Spain lost 80,000 households over the last 12 months to the economic crisis, which is just another reason why house prices continue to fall.
Household formation is a good indicator of economic health: households multiply in good times, as young adults with jobs start families and buy homes, whilst immigrants flood in looking for work and housing. So when a country loses 80,000 households in a 12-month period, you know something is seriously wrong with the economy.
According to the latest data from the Active Population Survey (EPA), there were 17,391,000 households in Spain at the end of September, 48,900 fewer than the previous quarter, and 80,000 less than the same time last year. That’s the biggest fall in the number of households since the crisis, and records began.
Why are Spanish households disappearing at such a record rate? Because economic migrants who came in the boom years are packing their bags and heading back home, whilst young Spaniards are also having to go abroad in search of work (53% of young adults under 25 can’t find a job in Spain). Spain has gone from immigration to emigration in the last couple of years.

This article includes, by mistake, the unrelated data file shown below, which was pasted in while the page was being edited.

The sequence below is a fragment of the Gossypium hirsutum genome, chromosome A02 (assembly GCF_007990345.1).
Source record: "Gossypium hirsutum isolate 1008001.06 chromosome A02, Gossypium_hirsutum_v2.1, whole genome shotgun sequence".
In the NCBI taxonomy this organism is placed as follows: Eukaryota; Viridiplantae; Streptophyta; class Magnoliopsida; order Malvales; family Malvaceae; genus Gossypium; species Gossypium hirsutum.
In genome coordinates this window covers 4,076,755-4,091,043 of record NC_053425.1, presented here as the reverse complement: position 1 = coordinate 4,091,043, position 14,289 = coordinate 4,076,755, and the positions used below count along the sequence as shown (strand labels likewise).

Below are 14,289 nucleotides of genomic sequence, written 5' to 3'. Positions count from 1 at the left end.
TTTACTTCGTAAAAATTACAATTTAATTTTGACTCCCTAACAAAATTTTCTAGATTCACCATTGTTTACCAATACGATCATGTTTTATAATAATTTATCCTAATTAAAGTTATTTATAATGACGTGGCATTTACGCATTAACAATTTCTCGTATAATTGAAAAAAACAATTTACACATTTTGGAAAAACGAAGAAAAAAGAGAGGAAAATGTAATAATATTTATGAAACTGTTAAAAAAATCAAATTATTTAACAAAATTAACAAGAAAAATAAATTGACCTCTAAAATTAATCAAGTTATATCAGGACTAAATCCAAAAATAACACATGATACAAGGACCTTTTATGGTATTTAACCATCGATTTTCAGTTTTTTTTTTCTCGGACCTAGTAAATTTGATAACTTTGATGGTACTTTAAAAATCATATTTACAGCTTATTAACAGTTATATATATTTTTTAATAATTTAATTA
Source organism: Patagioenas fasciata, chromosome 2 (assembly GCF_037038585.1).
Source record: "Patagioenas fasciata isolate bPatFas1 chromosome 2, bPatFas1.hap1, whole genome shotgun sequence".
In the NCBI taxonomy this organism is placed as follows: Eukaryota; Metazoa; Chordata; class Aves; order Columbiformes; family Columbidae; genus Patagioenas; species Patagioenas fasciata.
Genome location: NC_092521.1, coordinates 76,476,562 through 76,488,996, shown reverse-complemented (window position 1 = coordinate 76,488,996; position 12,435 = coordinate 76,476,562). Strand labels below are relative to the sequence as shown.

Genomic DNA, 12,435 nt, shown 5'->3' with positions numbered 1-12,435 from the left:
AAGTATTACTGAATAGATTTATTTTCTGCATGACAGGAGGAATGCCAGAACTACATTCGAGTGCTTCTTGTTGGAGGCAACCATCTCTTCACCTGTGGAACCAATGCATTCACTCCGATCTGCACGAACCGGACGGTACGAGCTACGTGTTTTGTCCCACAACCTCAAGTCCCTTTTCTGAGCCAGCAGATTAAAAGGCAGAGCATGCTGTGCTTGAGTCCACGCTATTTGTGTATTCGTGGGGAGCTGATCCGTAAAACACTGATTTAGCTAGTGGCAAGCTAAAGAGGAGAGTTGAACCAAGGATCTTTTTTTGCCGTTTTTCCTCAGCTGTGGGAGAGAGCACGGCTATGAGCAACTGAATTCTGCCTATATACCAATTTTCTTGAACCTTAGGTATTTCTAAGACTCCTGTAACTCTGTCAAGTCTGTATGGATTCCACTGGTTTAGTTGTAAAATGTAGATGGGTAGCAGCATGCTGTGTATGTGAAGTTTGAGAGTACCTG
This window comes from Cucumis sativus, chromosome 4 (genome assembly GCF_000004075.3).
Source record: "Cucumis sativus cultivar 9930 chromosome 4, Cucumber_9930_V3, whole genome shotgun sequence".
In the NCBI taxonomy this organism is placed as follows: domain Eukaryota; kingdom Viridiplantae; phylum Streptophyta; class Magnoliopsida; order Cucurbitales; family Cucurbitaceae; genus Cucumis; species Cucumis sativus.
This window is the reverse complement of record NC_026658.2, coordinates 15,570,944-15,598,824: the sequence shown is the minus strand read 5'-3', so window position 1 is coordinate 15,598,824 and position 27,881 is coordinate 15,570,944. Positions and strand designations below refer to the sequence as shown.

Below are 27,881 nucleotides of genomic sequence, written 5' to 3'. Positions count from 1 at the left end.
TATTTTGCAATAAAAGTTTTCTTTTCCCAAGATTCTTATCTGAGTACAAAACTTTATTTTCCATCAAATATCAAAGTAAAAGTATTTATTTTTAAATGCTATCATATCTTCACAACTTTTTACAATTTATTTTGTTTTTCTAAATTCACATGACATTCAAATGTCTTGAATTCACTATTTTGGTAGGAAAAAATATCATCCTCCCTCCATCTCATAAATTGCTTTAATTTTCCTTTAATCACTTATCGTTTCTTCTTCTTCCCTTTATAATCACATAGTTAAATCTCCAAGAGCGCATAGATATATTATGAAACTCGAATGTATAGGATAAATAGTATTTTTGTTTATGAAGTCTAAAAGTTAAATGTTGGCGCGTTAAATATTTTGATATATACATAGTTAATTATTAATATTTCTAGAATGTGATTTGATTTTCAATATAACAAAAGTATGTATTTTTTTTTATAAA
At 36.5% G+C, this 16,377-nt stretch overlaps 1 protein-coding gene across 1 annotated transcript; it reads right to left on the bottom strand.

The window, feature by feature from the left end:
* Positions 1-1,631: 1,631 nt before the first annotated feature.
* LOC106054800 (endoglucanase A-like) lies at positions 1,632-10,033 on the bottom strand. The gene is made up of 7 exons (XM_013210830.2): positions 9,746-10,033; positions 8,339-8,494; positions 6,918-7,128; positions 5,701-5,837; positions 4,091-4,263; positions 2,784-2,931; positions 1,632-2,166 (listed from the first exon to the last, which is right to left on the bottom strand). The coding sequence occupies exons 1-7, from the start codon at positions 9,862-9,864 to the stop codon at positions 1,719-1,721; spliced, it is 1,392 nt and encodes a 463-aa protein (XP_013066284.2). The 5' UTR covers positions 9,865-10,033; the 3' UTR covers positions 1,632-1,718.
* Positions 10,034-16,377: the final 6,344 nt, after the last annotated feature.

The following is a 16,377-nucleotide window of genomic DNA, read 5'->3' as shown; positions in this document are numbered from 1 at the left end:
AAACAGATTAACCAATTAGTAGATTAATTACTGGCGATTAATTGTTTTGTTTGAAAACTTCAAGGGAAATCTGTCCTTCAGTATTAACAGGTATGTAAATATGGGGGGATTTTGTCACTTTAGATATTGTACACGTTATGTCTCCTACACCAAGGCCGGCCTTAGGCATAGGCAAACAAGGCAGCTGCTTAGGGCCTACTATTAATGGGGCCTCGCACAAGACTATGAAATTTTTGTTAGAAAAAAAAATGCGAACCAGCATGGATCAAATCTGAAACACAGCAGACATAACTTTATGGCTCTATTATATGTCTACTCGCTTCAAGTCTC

Young adults and families are also having to move back in with their parents to cut costs, which further reduces the number of households.
Fewer households means lower demand for housing in a country with an estimated three million empty homes, at least 700,000 of them newly built. That doesn’t bode well for house prices in the short term.
Needless to say, the only housing market segments with anything to be positive about in the short term are prime coastal areas and city centres, where foreign buyers are creating new demand.